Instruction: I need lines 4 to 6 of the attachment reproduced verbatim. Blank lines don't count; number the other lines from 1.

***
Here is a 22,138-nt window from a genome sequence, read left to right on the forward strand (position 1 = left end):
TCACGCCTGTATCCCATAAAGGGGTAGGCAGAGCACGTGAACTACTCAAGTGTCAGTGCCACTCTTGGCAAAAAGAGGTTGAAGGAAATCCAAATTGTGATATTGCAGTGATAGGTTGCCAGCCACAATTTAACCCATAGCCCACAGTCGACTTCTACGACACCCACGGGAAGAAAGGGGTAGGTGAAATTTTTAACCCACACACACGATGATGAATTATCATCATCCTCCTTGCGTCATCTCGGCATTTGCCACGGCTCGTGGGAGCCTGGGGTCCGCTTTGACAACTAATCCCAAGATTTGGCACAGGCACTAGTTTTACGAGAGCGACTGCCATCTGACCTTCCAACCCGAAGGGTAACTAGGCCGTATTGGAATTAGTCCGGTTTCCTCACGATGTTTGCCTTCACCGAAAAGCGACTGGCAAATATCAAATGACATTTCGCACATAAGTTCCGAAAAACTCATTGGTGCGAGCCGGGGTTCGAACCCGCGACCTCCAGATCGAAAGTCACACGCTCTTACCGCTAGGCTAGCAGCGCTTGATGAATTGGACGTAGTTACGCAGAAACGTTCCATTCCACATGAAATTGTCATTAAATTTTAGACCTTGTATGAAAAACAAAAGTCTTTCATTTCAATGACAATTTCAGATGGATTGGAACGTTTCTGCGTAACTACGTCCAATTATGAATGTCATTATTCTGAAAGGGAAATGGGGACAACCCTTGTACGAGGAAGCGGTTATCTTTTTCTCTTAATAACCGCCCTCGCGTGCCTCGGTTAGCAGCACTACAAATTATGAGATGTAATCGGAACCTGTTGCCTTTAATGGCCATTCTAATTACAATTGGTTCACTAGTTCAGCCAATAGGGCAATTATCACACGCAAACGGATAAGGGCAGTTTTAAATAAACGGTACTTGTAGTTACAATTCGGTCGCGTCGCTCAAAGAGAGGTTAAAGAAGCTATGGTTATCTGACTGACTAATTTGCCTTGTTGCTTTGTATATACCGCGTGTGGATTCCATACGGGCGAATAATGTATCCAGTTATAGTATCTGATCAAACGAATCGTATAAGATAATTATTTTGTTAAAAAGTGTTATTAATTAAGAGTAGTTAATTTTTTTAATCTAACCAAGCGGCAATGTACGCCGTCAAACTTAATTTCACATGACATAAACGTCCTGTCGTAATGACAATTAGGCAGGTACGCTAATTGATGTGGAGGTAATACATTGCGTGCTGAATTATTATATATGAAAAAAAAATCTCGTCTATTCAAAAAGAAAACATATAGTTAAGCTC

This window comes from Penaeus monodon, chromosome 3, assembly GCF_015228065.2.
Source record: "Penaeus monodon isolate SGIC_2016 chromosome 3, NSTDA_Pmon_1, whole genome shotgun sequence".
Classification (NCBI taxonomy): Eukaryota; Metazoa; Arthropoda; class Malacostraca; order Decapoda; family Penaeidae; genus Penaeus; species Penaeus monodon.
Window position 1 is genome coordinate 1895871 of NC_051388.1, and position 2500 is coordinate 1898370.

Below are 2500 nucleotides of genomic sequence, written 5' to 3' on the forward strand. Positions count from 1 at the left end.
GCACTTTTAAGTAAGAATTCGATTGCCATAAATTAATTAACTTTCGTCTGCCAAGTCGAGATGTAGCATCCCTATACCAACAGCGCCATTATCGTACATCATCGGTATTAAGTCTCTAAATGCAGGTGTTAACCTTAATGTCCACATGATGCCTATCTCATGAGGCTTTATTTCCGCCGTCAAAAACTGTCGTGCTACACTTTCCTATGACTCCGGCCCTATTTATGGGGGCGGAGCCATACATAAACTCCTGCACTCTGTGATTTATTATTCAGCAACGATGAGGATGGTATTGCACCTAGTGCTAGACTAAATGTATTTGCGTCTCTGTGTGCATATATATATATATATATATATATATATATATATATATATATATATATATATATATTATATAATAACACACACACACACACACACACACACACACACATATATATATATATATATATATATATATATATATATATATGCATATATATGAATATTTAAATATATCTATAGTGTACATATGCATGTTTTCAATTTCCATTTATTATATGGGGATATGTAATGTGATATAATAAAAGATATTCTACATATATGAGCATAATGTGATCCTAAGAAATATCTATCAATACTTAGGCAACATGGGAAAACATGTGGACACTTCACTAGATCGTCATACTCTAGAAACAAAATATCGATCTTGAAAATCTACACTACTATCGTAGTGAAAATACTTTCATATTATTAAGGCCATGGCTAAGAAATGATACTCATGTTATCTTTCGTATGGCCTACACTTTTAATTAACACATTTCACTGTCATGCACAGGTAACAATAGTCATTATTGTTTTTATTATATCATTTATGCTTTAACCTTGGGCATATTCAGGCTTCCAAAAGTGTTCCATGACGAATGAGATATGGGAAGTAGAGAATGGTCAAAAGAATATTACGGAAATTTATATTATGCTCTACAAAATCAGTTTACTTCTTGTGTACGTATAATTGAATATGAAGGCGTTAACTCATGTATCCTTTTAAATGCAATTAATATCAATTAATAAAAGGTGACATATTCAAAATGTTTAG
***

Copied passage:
Source record: "Penaeus monodon isolate SGIC_2016 chromosome 3, NSTDA_Pmon_1, whole genome shotgun sequence".
Classification (NCBI taxonomy): Eukaryota; Metazoa; Arthropoda; class Malacostraca; order Decapoda; family Penaeidae; genus Penaeus; species Penaeus monodon.
Window position 1 is genome coordinate 1895871 of NC_051388.1, and position 2500 is coordinate 1898370.